Introduction: An Inexpensive and Safer Bike Doggy Walker
Runner Up in the
Dog Challenge 2016
An Inexpensive and Safer Bike Doggy Walker
This short instructable includes an introductory description of my bike walker, a list of materials used, steps for construction, a link to 'how to solder' and finally how to attach the walker and safely enjoy biking with your dog.
Why this walker is Different
I decided to redesign my Bike Dog Walker, sometimes referred to commercially as a bike tow leash or a ‘walky’ dog leash, in order to improve upon the safety of using this device to bike walk my pet. I am uncomfortable using some of the models out there as many of them are not designed to keep the dog from walking in front of the bike or the pedals. Our Woodle ( Wheaton X Standard Poodle) is full of energy and loves to walk, run and travel in the car. He would do it all day long if given the opportunity. His energy levels exceed mine several fold. Hence the experiment with walking him, while slowly riding a bike.
He is a well-trained dog while on a walk and rarely walks ahead or bolts in front of me, especially if he is wearing a ‘Halti’. The halti, combined with a loose hanging leash, makes for pleasant and controlled exercise for both of us. I decided to design a bike walker that would pivot freely from where it was attached to the seat post, yet when it swings ahead it would bump up against my right leg, thereby holding it from moving past my body and keeping the dog off to the side of the bike and a few inches behind me. This keeps him safe by preventing him from moving in front of me or the bike and away from the pedals and wheels. By using a bungee cord with just enough slack, it hangs from his collar just like when we walk and also has enough spring in the elastic to prevent any jerking pull on the bicycle. In addition my design allows for quick removal of the walker by simply pulling out the clevis pin.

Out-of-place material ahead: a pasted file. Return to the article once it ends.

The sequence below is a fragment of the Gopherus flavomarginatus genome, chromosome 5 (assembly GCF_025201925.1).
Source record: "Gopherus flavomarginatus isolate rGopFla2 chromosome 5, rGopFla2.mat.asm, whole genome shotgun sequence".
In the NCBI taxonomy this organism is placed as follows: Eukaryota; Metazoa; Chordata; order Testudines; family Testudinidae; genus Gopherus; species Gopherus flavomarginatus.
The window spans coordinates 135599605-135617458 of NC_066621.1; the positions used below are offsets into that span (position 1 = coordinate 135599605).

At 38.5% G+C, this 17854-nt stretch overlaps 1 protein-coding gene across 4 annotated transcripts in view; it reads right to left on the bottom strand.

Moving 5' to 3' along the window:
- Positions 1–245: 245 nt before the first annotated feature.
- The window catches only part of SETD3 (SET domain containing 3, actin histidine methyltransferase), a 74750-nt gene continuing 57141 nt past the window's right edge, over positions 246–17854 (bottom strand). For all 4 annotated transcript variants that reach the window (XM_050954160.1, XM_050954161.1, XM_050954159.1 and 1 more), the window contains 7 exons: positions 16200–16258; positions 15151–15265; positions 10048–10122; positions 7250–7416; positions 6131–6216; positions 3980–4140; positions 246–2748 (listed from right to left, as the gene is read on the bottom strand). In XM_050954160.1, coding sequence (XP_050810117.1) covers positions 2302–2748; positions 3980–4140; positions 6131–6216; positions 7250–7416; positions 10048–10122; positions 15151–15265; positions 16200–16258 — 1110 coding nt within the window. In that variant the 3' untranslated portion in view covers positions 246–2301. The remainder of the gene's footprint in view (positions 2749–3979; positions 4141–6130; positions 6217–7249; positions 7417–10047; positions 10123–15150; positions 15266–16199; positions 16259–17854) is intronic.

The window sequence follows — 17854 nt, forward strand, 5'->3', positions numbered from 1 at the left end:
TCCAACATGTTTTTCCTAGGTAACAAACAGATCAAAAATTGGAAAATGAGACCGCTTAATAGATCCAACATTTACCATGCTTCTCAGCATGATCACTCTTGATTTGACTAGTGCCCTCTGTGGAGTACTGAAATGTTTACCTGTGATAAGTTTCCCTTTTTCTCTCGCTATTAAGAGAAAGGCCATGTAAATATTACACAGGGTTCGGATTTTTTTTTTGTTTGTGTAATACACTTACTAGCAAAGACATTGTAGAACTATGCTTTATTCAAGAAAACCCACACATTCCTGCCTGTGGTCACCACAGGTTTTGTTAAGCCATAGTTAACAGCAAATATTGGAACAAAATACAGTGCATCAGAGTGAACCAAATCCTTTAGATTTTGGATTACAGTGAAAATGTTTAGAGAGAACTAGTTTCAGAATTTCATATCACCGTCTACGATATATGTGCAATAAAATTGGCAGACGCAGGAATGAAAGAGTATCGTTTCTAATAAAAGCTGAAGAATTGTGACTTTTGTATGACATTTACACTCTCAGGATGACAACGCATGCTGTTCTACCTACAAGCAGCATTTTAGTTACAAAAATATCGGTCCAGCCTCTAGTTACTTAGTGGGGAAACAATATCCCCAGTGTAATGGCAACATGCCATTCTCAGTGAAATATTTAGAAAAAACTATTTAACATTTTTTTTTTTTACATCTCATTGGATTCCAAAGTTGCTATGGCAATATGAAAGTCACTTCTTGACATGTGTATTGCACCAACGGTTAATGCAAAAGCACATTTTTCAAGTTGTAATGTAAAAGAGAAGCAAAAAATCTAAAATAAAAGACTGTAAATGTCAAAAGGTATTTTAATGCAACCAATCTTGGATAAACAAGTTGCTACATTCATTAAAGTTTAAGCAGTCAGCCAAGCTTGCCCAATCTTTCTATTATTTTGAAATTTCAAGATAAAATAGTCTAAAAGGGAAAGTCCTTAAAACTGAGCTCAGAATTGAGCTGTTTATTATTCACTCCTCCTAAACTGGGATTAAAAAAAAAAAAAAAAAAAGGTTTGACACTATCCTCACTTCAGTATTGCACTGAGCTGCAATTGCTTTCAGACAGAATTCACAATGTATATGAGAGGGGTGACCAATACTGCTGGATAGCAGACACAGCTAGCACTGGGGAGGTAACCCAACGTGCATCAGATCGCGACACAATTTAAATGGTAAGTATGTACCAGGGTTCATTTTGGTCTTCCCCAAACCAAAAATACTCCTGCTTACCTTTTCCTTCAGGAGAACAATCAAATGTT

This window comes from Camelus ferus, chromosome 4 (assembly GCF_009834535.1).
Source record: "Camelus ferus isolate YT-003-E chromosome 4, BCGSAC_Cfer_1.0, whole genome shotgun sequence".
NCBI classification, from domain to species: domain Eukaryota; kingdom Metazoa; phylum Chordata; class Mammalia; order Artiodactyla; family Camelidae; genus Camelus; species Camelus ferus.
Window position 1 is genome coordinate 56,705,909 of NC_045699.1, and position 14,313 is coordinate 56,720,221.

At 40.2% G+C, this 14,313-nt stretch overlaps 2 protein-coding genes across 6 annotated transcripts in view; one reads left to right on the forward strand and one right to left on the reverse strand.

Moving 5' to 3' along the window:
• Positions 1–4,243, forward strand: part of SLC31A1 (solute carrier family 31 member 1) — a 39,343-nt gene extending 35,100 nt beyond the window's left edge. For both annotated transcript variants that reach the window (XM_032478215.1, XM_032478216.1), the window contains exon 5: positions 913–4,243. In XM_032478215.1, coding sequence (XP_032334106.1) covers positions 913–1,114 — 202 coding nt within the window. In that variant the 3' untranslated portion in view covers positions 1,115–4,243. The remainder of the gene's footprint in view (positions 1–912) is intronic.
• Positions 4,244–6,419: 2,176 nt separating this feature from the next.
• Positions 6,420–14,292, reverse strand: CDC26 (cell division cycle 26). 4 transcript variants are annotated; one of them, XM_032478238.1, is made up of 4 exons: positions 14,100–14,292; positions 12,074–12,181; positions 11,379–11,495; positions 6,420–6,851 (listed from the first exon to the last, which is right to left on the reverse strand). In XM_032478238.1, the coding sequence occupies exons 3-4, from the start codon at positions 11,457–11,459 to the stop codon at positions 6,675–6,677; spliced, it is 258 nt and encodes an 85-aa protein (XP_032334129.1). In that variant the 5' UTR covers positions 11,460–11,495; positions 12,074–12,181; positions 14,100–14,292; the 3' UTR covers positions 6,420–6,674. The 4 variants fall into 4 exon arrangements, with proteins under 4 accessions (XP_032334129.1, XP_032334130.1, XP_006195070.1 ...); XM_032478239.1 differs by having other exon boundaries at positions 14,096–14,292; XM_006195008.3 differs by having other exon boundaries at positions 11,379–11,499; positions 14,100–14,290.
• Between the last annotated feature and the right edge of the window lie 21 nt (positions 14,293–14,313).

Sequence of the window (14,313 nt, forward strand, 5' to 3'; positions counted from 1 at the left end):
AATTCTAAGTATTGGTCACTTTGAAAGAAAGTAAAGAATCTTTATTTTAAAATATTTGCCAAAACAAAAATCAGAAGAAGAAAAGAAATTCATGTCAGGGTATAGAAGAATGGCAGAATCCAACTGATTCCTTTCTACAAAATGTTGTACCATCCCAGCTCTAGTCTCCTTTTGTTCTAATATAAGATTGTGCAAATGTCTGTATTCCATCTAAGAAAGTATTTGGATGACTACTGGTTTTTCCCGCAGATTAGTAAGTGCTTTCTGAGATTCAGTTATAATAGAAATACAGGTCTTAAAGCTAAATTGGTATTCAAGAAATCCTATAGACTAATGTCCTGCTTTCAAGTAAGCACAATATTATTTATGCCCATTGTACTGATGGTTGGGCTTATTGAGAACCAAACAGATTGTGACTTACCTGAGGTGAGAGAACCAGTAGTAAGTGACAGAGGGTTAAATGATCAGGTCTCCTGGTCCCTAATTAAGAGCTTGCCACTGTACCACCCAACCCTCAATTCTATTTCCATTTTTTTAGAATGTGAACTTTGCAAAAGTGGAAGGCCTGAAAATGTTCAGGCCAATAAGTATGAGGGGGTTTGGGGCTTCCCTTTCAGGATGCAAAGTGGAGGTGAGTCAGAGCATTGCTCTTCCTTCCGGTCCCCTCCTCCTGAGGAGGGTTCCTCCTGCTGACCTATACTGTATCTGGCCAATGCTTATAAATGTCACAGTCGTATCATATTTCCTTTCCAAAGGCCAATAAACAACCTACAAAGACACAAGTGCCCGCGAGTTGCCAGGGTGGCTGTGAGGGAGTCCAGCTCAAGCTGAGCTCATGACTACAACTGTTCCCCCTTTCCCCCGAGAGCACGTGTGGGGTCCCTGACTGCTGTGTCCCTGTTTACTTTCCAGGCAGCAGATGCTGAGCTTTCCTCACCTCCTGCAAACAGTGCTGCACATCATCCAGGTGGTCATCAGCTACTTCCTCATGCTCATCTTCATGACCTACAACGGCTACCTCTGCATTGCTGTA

I would never recommend holding a leash in one hand while riding a bike. Far too many things can go wrong, endangering your pet and perhaps causing you to fall.
Secondly, dogs need to be dogs … do their business and sniff and investigate. Make sure he has had a chance to go, has sniffed the grasses and shrubs and has had a good drink. Ride for only 5 to 10 minutes. Dismount and give him a rest. Our Woodle likes to bike walk for roughly 20 minutes with a rest in between.
This design is 100% mine and, although there are similarities to other commercially available walkers, I am pleased with how this has developed. All of the materials are available from your local hardware store. You will need to do small amount of soldering and perhaps make an adjustment for your particular seat or bike saddle.
Cost: Approximately $15
Step 1: What You Will Need
What You Will Need
See the pictures and diagram above. You will need the following copper pipe fittings.
1” Copper Tee
½” end cap
45 degree elbow
¾” X ½” coupler
1” X ¾” coupler
8” of ½” copper pipe
- 30" of Bungee Cord
- 1 dog clip (new or one from a chewed leash)
- 1" Clevis pin and/or a small hair clip pin
- Copper pipe cutter or hack saw
- Sand paper or emery cloth
- Propane Torch
- Solder and flux paste